Fred has lots of other issues – he is after all a ‘Too – but I’ve rambled enough for one day.

Thanks for visiting
~Bobbi
“You can learn many things from your children. How much patience you have for instance.” ~Franklin P. Jones

BabyDoll ~ My Small Goffin Cockatoo

BabyDoll is a Goffin’s Cockatoo, and one of my youngest. She is a semi-rescue. After ‘rescuing’ Fred (my Bare-eyed Cockatoo), I swore I would not get another ‘Too. Not that they’re not sweet birds, they are, UNLESS they have been badly re-homed, abused, neglected, even accidentally taught bad habits, they can be absolute monsters. OR in the case of BabyDoll – forced weaned. Force weaning is the morally reprehensible practice of unnaturally accelerating weaning to get a bird on the market faster. In general the larger the bird, the longer they take to wean. Macaws can take up to a year to properly wean, Greys and Toos anywhere from 4 to 6 months. There’s really no hard and fast rule, but there are general guidelines. But you can’t go from spoon feeding one day, and solid food the next, with no further spoon feedings. It amounts to the same thing as bottle feeding a human baby one day, and the next day handing the child a hamburger.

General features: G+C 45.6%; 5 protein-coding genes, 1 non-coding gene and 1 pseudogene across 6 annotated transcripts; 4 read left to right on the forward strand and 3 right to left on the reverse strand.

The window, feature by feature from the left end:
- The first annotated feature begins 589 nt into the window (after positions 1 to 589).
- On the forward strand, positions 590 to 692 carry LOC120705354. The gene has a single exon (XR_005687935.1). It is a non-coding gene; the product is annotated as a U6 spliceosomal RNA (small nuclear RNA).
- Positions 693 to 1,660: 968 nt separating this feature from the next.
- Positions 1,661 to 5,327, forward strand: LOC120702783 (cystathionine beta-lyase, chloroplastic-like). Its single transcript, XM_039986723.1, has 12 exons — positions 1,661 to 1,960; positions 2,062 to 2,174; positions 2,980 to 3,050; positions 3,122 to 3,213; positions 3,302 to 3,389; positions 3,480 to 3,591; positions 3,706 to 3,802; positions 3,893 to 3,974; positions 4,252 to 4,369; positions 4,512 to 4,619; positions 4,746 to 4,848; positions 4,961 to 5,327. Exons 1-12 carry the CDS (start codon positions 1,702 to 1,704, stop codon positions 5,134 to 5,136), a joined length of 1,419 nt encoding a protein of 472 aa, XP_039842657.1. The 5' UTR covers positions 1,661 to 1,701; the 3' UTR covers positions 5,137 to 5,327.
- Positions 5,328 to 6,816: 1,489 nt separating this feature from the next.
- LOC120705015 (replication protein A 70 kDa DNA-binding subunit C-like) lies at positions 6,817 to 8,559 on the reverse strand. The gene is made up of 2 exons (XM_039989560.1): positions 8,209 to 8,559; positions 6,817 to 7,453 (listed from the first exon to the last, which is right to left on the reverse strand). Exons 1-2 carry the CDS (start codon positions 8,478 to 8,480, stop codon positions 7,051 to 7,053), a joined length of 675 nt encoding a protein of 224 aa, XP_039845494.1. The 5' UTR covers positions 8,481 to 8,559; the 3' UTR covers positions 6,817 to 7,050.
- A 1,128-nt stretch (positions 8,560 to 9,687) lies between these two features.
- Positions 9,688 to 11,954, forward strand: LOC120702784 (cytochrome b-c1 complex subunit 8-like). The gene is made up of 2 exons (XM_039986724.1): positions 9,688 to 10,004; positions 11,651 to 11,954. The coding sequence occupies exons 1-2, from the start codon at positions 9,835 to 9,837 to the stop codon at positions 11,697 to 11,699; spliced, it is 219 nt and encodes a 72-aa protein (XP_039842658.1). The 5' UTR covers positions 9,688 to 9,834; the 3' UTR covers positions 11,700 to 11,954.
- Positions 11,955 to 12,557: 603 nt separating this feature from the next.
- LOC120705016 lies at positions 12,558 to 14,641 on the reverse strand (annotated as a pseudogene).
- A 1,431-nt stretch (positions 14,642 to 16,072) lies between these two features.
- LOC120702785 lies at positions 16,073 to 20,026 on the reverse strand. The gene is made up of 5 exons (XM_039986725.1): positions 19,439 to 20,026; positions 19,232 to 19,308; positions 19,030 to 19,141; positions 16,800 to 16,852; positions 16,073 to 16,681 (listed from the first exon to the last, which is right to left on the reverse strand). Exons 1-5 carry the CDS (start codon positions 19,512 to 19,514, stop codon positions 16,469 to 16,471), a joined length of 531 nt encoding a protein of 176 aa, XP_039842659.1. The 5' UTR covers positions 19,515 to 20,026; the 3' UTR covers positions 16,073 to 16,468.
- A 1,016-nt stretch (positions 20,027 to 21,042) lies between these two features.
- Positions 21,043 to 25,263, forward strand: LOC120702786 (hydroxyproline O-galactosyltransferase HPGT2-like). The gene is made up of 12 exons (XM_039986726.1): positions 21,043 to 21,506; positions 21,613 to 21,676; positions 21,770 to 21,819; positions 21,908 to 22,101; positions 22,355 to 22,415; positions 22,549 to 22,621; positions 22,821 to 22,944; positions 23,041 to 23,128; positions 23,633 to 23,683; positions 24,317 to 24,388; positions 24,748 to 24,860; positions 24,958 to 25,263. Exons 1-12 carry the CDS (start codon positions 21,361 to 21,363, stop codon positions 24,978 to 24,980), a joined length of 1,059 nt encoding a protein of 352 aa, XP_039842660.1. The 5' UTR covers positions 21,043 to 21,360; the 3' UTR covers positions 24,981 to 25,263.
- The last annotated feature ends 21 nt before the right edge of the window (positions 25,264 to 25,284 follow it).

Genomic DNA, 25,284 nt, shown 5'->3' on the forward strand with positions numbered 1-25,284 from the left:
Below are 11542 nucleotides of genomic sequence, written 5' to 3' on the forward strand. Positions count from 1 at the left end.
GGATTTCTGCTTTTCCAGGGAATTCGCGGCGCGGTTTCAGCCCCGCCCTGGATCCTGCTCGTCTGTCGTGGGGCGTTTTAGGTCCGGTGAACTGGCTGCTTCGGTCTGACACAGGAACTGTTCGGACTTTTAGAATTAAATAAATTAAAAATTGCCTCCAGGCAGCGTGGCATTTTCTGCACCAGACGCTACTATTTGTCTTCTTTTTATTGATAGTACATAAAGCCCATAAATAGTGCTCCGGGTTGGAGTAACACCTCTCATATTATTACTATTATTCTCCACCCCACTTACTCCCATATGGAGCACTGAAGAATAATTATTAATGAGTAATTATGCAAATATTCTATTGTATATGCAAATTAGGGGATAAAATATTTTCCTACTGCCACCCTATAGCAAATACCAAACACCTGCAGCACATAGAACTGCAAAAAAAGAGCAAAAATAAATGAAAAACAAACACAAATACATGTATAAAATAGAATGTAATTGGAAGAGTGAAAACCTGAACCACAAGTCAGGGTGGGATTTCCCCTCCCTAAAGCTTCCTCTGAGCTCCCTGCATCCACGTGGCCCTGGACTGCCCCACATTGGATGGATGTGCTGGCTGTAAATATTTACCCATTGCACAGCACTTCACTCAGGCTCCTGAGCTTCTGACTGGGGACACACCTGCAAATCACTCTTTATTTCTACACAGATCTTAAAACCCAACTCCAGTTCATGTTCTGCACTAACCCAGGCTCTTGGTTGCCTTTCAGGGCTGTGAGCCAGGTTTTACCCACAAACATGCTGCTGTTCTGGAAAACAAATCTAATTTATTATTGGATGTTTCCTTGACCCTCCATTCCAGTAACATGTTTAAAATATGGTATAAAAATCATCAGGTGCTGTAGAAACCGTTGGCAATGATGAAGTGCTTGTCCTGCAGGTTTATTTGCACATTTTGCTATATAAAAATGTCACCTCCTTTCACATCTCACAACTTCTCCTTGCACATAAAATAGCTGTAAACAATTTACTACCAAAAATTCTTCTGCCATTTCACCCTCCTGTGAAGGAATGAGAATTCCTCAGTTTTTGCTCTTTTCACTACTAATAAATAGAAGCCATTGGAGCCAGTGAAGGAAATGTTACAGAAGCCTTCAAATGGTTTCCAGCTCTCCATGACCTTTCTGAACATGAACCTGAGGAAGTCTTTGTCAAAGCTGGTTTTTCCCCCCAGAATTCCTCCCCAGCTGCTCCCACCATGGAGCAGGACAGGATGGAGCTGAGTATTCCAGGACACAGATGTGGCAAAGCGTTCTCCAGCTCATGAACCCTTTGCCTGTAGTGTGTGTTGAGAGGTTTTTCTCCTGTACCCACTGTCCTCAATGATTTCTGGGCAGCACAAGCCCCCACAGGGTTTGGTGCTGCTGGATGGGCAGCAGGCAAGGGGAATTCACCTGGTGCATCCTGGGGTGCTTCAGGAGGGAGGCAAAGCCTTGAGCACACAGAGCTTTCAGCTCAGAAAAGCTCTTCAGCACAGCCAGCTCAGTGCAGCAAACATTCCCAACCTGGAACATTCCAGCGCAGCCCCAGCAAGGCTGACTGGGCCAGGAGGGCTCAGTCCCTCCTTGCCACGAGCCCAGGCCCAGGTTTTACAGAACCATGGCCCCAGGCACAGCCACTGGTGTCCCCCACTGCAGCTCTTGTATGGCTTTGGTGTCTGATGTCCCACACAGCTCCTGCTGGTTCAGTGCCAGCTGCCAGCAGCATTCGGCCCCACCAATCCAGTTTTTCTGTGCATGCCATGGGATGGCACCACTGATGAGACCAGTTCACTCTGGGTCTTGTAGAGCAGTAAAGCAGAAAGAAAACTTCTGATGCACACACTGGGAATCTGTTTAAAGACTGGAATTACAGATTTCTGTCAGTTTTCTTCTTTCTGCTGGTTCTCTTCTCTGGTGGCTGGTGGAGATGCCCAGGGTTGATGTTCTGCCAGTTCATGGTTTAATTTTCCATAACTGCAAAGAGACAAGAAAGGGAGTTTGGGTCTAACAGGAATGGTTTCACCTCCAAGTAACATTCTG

It wasn’t immediately apparent, BabyDoll was forced weaned. When I first saw her, she cried whenever you got close to her cage, not uncommon with young birds in new surroundings. I thought she was cute and cuddly, but outside of that, I had no real interest in buying her.